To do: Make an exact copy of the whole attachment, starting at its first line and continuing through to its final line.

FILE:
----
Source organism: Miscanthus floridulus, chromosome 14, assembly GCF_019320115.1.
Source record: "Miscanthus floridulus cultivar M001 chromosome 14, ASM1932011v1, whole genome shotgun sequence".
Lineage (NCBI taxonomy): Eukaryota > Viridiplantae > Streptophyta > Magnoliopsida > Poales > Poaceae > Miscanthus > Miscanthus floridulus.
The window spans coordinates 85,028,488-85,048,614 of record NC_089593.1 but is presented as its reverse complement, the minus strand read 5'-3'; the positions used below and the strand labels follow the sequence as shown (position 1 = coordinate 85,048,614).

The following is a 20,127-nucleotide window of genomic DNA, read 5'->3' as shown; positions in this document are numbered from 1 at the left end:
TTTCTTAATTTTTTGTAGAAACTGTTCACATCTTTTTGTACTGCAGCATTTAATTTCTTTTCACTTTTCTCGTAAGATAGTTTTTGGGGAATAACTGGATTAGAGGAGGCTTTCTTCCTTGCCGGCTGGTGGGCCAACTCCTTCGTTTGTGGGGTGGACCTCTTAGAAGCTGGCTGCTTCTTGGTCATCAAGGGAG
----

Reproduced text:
Source organism: Miscanthus floridulus, chromosome 14, assembly GCF_019320115.1.
Source record: "Miscanthus floridulus cultivar M001 chromosome 14, ASM1932011v1, whole genome shotgun sequence".
Lineage (NCBI taxonomy): Eukaryota > Viridiplantae > Streptophyta > Magnoliopsida > Poales > Poaceae > Miscanthus > Miscanthus floridulus.
The window spans coordinates 85,028,488-85,048,614 of record NC_089593.1 but is presented as its reverse complement, the minus strand read 5'-3'; the positions used below and the strand labels follow the sequence as shown (position 1 = coordinate 85,048,614).

The following is a 20,127-nucleotide window of genomic DNA, read 5'->3' as shown; positions in this document are numbered from 1 at the left end:
TTTCTTAATTTTTTGTAGAAACTGTTCACATCTTTTTGTACTGCAGCATTTAATTTCTTTTCACTTTTCTCGTAAGATAGTTTTTGGGGAATAACTGGATTAGAGGAGGCTTTCTTCCTTGCCGGCTGGTGGGCCAACTCCTTCGTTTGTGGGGTGGACCTCTTAGAAGCTGGCTGCTTCTTGGTCATCAAGGGAG